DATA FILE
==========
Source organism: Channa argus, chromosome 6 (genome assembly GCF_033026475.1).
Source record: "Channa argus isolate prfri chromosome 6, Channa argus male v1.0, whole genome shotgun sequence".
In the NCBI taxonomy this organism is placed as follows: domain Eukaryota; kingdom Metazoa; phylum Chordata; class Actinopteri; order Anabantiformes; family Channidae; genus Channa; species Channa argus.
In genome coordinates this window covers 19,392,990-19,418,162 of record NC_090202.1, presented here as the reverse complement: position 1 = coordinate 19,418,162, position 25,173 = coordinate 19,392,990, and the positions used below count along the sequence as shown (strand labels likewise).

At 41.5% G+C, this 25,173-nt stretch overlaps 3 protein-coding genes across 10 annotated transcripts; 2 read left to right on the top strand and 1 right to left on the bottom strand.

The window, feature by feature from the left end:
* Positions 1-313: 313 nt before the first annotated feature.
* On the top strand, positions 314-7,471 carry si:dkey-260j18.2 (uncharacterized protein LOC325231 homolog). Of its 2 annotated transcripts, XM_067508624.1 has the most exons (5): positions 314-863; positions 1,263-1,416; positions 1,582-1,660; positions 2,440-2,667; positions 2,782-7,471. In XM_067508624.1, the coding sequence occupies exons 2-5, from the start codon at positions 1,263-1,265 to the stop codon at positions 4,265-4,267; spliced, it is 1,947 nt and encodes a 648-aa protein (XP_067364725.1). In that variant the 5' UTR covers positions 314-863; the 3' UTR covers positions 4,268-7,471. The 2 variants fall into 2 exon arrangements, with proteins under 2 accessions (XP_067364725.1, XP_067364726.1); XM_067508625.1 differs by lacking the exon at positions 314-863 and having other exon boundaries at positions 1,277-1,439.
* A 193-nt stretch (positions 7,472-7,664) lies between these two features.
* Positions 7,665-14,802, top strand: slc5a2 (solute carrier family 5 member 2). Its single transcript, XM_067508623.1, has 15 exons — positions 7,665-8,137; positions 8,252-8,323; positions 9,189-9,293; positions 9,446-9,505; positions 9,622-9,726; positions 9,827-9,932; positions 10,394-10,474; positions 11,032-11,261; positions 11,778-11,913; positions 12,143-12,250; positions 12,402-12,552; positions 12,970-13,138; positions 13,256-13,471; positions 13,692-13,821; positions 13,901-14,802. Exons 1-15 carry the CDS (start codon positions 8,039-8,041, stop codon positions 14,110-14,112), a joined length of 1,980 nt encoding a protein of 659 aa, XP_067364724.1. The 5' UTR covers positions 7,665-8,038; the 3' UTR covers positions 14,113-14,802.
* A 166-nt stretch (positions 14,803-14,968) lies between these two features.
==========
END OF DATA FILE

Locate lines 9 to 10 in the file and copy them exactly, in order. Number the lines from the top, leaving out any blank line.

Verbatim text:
* A 193-nt stretch (positions 7,472-7,664) lies between these two features.
* Positions 7,665-14,802, top strand: slc5a2 (solute carrier family 5 member 2). Its single transcript, XM_067508623.1, has 15 exons — positions 7,665-8,137; positions 8,252-8,323; positions 9,189-9,293; positions 9,446-9,505; positions 9,622-9,726; positions 9,827-9,932; positions 10,394-10,474; positions 11,032-11,261; positions 11,778-11,913; positions 12,143-12,250; positions 12,402-12,552; positions 12,970-13,138; positions 13,256-13,471; positions 13,692-13,821; positions 13,901-14,802. Exons 1-15 carry the CDS (start codon positions 8,039-8,041, stop codon positions 14,110-14,112), a joined length of 1,980 nt encoding a protein of 659 aa, XP_067364724.1. The 5' UTR covers positions 7,665-8,038; the 3' UTR covers positions 14,113-14,802.